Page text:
Your fear in photography and creativity might be your parents fault

Apr 29, 2017

John Aldred

John Aldred is a photographer with over 20 years of experience in the portrait and commercial worlds. He is based in Scotland and has been an early adopter – and occasional beta tester – of almost every digital imaging technology in that time. As well as his creative visual work, John uses 3D printing, electronics and programming to create his own photography and filmmaking tools and consults for a number of brands across the industry.

Your fear in photography and creativity might be your parents fault

Apr 29, 2017

John Aldred

John Aldred is a photographer with over 20 years of experience in the portrait and commercial worlds. He is based in Scotland and has been an early adopter – and occasional beta tester – of almost every digital imaging technology in that time. As well as his creative visual work, John uses 3D printing, electronics and programming to create his own photography and filmmaking tools and consults for a number of brands across the industry.

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Fear and creativity go hand in hand. At least, I believe they should, if you want to really push yourself. But getting over that fear can be very tough. But it’s a weird kind of fear. It’s not like a fear of flying, or rattlesnakes, or something tangible that does hold at least some chance of causing you physical harm. Fear in creativity is often created solely in our minds. And we suppress it.

Because we can avoid it by simply not pushing ourselves and not putting ourselves out there. Ted Forbes from the Art of Photography discusses this fear in a recent video, and makes some extremely good points about how what might be the cause of it. It turns out that, as well meaning as they may have been, it could be our parents fault.

YouTube video

Ted believes the whole fear thing starts with how we’re raised. There’s a discipline and set of rules that our parents and family instil in us when we’re young. It’s to help us be accepted into society and succeed. We’re taught to be polite, to hold the door for people, to say please and thank you, to not be an asshole and be considerate of others.

All things which are good for people to learn at a young age, things that will be valuable to us throughout our lives. But when it comes to creative work, it can hold us back and cause that fear. It’s not their fault. They mean the best.

We tend to look back and we go forth with creative work with a set of manners. Whereas, creative work is the avenue where you can ignore all that and express yourself in whatever way you want. For the most part, that isn’t going to hurt anyone. It might offend somebody, but art is a big thing and it is an expression of one’s self.

– Ted Forbes

And he’s right. In the real world, we do things so that we don’t upset or hurt people. And we don’t want the backlash if they don’t like it. It’s a fear of not only upsetting others, but hurting ourselves. And we still should be teaching those things to our children. Do unto others, etc. but they really have no place in our creativity.

You can see it in young children who’ve not yet learned the social norms of politeness. They create whatever they want to create and they’re proud of it, they want the whole world to see it, and they don’t care what anybody thinks. Then as they grow, they start to become more self-conscious of their creativity “what will people think? they might hate it!”, especially if they’re trying something new or different.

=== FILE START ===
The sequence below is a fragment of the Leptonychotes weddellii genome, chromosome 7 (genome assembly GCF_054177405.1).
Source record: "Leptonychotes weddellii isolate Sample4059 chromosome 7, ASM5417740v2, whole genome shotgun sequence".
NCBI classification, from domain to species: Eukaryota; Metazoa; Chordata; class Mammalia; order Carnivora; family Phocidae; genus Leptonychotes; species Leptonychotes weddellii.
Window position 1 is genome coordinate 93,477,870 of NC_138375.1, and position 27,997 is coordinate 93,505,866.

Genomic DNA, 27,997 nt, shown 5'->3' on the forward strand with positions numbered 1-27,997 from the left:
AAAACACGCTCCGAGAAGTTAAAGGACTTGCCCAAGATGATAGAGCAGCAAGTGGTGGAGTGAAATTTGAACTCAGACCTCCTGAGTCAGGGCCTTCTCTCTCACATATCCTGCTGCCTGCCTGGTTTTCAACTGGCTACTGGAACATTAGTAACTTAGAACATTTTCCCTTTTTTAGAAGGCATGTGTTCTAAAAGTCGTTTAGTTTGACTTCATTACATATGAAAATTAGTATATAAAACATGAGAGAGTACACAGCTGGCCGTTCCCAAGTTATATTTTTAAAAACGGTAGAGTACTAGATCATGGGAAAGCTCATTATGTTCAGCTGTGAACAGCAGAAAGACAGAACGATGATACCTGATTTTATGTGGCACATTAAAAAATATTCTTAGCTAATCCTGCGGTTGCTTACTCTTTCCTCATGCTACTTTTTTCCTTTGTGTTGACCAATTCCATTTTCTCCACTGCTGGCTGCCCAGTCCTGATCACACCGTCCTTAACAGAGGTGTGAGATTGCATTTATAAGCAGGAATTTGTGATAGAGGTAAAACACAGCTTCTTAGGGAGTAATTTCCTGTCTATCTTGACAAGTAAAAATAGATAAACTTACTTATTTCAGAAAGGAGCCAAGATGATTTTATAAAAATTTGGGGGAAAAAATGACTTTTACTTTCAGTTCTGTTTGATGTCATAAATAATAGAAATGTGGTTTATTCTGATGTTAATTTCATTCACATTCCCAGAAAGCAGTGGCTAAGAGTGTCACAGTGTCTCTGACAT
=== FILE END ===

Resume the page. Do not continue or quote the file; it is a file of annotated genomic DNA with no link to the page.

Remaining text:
To impress the point, Ted tells a story of his niece. She was upset because a kid at school called her “weird”. This reminded Ted of a T-shirt he bought created by designer James Victore (who’s also pretty awesome, I’ve been following him on YouTube for a couple of years). Printed on the shirt is a quote.

The things that made you weird as a kid – make you great today.

– James Victore

And it’s so right. It’s important to hold onto that “weirdness”. To not worry about what people are going to think or say, or how they’ll react to something we create. Or at least pretend we’re not worried.

It’s something I’ve only really started coming to terms with in my own work in the last few years. Mostly due to the rise of Facebook and social media. Biting the bullet and putting work out that was very different to what I’d always done before and what people expect me to do. I still had that fear, but I figured if people hated it, I could always just delete it and go back to what I was doing. But, it turns out most of them didn’t hate it.

I said at the start that it can be a difficult thing to get over, and it often is. Sometimes, though, you’re sitting there at the computer. You’re debating internally about whether or not to show off your latest creation to the world. But then, you just have to think “f**k it”, click submit, walk away for a couple of hours and hope for the best. What’s the worst that can happen?

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John Aldred

John Aldred

John Aldred is a photographer with over 20 years of experience in the portrait and commercial worlds. He is based in Scotland and has been an early adopter – and occasional beta tester – of almost every digital imaging technology in that time. As well as his creative visual work, John uses 3D printing, electronics and programming to create his own photography and filmmaking tools and consults for a number of brands across the industry.

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One response to “Your fear in photography and creativity might be your parents fault”

  1. Kevin Blackburn Avatar
    Kevin Blackburn

    I guess I am lucky my mom made sure these fears were minimal. To be honest I was taught only to fear the things that cause physical harm or may kill me the rest wasn’t worth the worry or “fear” I would heal and grow regardless. I think that all made sense